I was hurrying with a long “to do” list in hand the other day and dropped my wrist watch on a cement floor. The numbers 2 and 10 fell off and rolled around inside the glass. The warranty had expired. It wasn’t a cheap watch. Was this a sign I should speed up or slow down?
“What time is it?” Mom asks throughout the day. I can understand that it’s easy to get confused in the winter when it’s still dark in the morning, and already dark by late afternoon. The big digital clock by her bedside doesn’t seem to help. Her fading sight makes it hard to read the big clock on the wall.
I exchange her tiny watch for a Timex with large black numbers. She confuses the hour and minute hands. I change the wrist band to sporty Velcro so she can put it on herself, though usually upside-down. The new strap irritates her frail skin.
Fixing one problem, I continue to discover, creates unexpected new ones.
My fall-back position has become patience. I tell her what time it is however many times she asks.
Every morning, she picks out one of the seven days of the week that we’ve cut out in bright colors and laminated. With coaching, she always succeeds. Then I put it on the wall where she can see it from her favorite chair.
“Was it Monday all day today?” she asks sometimes.
“Only until two o’clock,” I sometimes answer, “and then it was Saturday.” My grin gives the joke away and she laughs.
Curiously, she never wants to know the date or the month or the year. Too much information, I guess.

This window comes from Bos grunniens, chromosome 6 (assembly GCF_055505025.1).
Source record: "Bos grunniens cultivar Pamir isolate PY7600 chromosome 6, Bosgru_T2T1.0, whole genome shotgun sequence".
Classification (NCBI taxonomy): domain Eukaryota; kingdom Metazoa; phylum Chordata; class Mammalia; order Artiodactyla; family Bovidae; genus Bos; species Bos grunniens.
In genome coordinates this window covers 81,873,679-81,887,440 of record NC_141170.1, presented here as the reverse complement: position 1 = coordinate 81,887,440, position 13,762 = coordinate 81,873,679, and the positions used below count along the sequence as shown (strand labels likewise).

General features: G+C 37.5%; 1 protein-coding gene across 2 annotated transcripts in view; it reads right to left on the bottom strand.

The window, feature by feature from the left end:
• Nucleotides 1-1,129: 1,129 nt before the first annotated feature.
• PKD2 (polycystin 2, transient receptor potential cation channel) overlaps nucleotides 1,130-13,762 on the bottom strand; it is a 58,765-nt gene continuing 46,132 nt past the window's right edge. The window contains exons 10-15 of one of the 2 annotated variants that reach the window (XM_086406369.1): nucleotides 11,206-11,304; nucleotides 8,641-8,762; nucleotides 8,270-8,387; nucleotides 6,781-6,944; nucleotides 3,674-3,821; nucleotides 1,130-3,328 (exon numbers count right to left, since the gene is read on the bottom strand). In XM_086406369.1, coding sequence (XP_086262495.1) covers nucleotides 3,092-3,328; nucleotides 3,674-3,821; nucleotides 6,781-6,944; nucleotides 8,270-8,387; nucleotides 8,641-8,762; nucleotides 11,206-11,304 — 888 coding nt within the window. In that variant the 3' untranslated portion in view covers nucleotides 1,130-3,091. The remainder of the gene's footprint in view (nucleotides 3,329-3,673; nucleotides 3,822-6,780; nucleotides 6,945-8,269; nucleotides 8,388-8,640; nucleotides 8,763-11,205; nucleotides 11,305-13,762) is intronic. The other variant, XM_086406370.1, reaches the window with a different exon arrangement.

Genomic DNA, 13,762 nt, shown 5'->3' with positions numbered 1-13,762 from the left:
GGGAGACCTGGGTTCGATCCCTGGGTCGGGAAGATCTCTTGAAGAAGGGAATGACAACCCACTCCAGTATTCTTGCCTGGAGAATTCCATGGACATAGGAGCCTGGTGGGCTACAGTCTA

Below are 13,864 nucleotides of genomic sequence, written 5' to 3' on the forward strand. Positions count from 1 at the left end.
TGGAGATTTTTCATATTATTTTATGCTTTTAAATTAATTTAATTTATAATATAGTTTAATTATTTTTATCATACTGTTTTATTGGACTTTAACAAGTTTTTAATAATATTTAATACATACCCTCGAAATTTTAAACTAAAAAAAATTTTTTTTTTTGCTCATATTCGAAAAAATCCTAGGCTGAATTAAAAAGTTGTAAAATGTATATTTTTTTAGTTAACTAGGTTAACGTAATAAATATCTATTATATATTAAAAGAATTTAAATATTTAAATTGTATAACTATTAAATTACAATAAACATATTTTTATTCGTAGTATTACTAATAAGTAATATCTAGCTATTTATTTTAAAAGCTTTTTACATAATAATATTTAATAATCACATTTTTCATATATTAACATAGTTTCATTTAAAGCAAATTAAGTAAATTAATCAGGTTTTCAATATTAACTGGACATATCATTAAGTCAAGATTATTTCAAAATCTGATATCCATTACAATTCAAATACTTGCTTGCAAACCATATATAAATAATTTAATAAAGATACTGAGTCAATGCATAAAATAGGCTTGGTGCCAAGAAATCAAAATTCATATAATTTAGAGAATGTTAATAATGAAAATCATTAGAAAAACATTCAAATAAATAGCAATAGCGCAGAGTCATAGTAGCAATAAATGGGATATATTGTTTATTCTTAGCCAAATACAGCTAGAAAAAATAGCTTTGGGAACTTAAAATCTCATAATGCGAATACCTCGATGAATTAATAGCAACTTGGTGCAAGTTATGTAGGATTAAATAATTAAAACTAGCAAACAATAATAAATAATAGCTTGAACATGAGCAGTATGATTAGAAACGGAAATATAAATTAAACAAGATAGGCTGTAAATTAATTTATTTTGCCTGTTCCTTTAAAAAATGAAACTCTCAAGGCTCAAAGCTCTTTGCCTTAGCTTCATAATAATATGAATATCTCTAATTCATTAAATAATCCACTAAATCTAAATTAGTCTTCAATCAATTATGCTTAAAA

Now is the time that matters. The events of her past have become ships passing in the fog, heading to forgotten destinations.
When she learns that someone she knows has passed away, she is somber but not particularly sad for long. It’s more like she’s returned from bidding bon voyage to someone on an ocean liner as it left the dock. She’ll miss them, but is cheered to know they’ll have a good time when they get there.
I think she believes the Eternal will be a very nice Presbyterian place where she’ll be with all the people she knows and loves. She wants to make a point of finding her mother and forgiving her. Dad too. I never ask if she’ll forgive Dad’s second wife.
When we’re on the subject of heaven, I ask her to find some way to tell me what it’s like once she gets there. She laughs and says she’ll try. I presume she’ll forget, but I’ll be on the lookout for signs.
When her time has finally run its course, she often says, she wants us to have a party and nobody be sad.